Government petrol price regulation is one of the last vestiges of the apartheid era that needs to be changed, according to Pick 'n Pay's 73-year-old founder and chairman Raymond Ackerman.
"I have been fighting price control for more than 33 years," Ackerman said.
The latest price hike, which has taken local fuel prices to a record high, has reinvigorated Ackerman's fight to get this market deregulated. He has reiterated his past commitment to not retire as Pick 'n Pay chairman until the petrol market is deregulated.
The number of garages Pick 'n Pay operates has halved from a dozen 20 years ago because the government has tightened instead of relaxed petrol regulation.
"We, like any other garage owner, are not allowed to cut the price of petrol. We should have a free market to introduce competition in the price of petrol, and make an enormous contribution to consumers," Ackerman said.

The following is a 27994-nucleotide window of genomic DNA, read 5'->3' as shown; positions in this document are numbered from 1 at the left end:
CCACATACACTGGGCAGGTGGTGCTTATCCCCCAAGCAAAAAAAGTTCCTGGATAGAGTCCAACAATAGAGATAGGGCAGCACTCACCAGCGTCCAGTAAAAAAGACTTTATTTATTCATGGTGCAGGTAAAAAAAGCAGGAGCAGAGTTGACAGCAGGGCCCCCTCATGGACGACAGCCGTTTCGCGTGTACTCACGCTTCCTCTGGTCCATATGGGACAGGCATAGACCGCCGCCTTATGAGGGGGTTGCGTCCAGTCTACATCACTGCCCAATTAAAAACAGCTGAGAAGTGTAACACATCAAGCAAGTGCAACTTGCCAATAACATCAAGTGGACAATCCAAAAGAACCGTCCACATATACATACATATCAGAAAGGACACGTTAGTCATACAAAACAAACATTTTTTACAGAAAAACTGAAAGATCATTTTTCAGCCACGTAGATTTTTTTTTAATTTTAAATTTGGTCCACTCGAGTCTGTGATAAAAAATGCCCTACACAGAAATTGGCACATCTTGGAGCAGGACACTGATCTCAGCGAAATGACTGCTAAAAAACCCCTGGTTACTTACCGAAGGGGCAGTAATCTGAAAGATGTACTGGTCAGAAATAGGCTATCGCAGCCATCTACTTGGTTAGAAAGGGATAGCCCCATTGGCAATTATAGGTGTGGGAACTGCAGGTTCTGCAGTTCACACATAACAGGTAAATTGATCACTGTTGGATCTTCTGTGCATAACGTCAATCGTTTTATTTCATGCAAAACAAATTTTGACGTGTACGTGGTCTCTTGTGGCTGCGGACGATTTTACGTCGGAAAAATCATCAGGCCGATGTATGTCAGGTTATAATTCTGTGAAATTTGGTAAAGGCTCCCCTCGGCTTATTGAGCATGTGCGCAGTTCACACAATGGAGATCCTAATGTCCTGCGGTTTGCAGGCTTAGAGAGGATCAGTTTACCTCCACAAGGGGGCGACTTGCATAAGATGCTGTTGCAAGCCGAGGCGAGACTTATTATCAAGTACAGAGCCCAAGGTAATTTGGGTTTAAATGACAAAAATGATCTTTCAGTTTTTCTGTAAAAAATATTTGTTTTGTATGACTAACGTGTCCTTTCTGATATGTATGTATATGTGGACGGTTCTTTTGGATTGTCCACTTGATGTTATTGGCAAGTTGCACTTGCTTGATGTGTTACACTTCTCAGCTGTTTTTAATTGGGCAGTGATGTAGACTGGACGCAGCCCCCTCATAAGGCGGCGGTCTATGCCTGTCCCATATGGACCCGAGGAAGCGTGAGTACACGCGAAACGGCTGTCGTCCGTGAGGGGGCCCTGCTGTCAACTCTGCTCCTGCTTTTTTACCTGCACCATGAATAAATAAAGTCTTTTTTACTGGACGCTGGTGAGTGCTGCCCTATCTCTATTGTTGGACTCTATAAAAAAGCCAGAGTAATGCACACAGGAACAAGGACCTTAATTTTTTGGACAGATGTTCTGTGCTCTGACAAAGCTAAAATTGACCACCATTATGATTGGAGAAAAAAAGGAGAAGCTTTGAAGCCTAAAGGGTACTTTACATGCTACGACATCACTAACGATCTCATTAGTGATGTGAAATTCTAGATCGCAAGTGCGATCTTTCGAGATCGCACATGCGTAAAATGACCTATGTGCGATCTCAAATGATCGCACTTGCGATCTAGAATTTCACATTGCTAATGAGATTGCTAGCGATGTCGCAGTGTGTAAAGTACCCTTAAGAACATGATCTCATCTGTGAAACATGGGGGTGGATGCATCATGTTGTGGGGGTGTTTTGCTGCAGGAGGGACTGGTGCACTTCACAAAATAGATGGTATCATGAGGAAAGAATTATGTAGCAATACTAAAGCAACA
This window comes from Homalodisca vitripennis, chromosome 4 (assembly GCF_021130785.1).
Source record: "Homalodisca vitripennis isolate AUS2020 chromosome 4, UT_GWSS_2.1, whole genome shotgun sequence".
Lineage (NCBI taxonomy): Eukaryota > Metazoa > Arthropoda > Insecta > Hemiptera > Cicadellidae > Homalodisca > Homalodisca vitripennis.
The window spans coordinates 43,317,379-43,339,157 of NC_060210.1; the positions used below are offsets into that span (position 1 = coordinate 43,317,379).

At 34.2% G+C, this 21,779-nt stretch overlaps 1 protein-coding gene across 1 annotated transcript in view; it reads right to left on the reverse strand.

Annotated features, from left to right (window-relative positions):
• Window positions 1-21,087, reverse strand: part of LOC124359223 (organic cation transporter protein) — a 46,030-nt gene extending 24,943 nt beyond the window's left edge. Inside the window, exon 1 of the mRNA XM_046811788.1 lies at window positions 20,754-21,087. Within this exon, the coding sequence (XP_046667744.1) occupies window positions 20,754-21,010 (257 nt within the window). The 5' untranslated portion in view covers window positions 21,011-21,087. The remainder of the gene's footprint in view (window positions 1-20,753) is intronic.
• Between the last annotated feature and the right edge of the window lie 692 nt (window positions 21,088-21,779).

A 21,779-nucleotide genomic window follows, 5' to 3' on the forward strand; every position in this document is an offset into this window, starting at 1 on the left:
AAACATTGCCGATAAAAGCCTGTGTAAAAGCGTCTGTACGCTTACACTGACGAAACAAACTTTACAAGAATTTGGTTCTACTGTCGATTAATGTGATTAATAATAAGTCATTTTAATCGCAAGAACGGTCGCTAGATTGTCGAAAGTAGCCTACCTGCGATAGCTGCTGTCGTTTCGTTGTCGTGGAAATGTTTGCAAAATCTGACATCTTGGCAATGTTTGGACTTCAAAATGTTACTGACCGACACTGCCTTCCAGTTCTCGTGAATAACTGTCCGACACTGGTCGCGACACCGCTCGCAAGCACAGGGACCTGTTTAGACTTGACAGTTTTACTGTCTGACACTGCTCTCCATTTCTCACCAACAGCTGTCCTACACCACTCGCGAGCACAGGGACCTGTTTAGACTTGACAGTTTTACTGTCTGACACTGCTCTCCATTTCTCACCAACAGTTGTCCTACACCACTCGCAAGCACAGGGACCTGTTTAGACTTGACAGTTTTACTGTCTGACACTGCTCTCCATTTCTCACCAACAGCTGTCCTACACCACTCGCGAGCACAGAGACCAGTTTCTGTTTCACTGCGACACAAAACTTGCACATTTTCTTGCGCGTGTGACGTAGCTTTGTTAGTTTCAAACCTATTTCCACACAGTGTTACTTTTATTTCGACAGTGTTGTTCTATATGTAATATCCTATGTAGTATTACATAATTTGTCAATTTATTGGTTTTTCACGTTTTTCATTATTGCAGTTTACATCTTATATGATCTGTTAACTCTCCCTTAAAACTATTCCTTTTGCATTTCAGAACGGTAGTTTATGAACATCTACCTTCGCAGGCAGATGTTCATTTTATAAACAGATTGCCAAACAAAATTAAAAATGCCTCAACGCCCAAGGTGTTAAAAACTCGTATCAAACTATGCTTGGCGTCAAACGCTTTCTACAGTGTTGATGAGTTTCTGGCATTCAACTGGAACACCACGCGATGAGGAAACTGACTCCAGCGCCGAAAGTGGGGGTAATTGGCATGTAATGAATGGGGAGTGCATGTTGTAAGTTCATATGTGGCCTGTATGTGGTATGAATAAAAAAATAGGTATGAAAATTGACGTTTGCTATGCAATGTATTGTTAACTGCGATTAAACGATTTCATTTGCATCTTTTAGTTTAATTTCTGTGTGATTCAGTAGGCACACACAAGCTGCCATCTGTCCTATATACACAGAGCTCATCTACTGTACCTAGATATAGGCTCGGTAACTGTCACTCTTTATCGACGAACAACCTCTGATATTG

South Africa's regulations on petrol prices protected oil companies at the expense of the man on the street, Ackerman said.
"Suppliers argue against a free market because then they would be forced to be competitive and not make as much profit.
"Even if there was an increase internationally, in a deregulated market it would force the local suppliers to keep prices down," Ackerman said.
"The arguments that deregulation might hurt independent garage owners are not valid, as suppliers currently hide behind the government's fixed prices for their sale of petrol," he added.
Ackerman said if the government re-prioritised and deregulated petrol pricing, some of the spin-off's could enable it to lower the tax on petrol, making it more profitable for everyone.
"One day I feel I will win this battle."